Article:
Or to live with treasure here. So he must be very strict Bodhisattva of the nation.

Sarathava, the Chinese rendering of this Bodhisattva is a leader. He was a leader, you know, of  local Maghada. And he had, at that time, as you know, a … there were many people who go to another city, or another country and get some treasures by carrying. And he must be the leader of those magin. And some people say he was the same person who donated [j g4] Green sociality garden for Buddha.

You know, mistake. I thought about already, I thought but you know that already. When Suddhana, Buddha's disciple wanted him to come, which he found out, and when he found out that that garden was owned by this, owned by some wealthy leader of the characters[j g5] . He refused to give it to Buddha. So he said, “If you pay my land with coin.” And Suddhana was also wise, so he started to take his life. And so he said, “Oh, okay, okay! I'll give it to you.” That was … it looks like that Bodhisattva was the same person. As Sujata Buddhavara.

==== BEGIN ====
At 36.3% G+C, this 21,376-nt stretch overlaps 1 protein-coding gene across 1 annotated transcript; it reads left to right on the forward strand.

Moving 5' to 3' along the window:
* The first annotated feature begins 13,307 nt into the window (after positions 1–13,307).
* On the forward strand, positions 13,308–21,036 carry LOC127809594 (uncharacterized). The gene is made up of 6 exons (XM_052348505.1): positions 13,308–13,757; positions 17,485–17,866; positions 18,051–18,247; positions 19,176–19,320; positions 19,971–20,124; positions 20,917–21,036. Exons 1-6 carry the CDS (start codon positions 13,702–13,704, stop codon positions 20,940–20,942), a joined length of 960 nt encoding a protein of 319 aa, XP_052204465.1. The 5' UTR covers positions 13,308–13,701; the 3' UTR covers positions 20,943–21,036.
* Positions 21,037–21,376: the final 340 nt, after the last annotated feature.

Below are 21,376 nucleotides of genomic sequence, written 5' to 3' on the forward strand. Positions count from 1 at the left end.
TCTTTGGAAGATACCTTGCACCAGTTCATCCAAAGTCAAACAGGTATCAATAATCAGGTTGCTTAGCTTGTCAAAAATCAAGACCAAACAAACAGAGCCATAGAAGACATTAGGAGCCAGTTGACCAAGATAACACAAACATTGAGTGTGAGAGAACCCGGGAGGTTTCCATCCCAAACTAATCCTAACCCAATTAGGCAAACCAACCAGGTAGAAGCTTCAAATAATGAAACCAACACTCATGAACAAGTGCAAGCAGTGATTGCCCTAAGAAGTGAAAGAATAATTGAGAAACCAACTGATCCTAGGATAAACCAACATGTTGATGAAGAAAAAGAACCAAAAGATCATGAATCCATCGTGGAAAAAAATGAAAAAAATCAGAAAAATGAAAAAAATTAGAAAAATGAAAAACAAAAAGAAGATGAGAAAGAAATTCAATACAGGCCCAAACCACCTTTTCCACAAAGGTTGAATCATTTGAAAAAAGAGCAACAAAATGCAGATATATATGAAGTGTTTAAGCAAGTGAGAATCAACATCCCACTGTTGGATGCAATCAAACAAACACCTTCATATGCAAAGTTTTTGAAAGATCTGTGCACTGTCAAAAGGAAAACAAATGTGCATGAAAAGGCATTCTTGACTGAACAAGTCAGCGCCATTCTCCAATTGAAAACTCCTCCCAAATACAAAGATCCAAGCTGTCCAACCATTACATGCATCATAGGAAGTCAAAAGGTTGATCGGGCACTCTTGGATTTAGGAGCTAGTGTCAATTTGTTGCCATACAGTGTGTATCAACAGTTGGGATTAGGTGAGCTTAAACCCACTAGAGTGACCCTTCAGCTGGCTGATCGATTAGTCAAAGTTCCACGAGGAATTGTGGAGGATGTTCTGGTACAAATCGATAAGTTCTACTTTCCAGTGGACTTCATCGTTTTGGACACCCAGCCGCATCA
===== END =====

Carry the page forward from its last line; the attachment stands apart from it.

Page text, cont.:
Some of those … some of the 16 named Bodhisattvas appears in some of the parts of, some of the chapters of this sutra, and some haven't. Most of them appear there.

It's time until?

Q: We are five minutes late.

Oh, Do we have someplace urgent?

Q: You didn't mention Vairojena.

Vairojena? Vairojena? Vairojena? Vairochana is Dharmakaya Buddha. It is characterized … characterized by light – the sun – light, which is universal.

When we say light, light has no problem, but it is natural light which is personified, you know. Vairochana as personified as Buddha of a long time ago, and accordingly is absolute. So he is also Sambogakaya Dharmakaya. As way of virtue, he is light of the future, of the world.

Judy Notes

 [j g1]Don't understand this word

 [j g2]Pitch change 37:07

 [j g3]Sujata? Anathapindika? Bimbisara?

 [j g4]Jeta Grove? Jetavana Vihara

 [j g5]Prasenjit



Source: digital audio archive from DC. Problem set. Thanks to audio work by AW, transcribed March 2012 by Judy Gilbert. Work in progress. Further preparation to post by DC

Shunryu Suzuki Lecture Transcripts in Progress

Working with the most difficult tapes in the Suzuki tape archive

Thanks to Judith Gilbert for transcription and AW for Audio work

Suzuki lectures blog on SFZC site or Shunryu Suzuki dot com-the whole archive

Shunryu Suzuki Lectures on cuke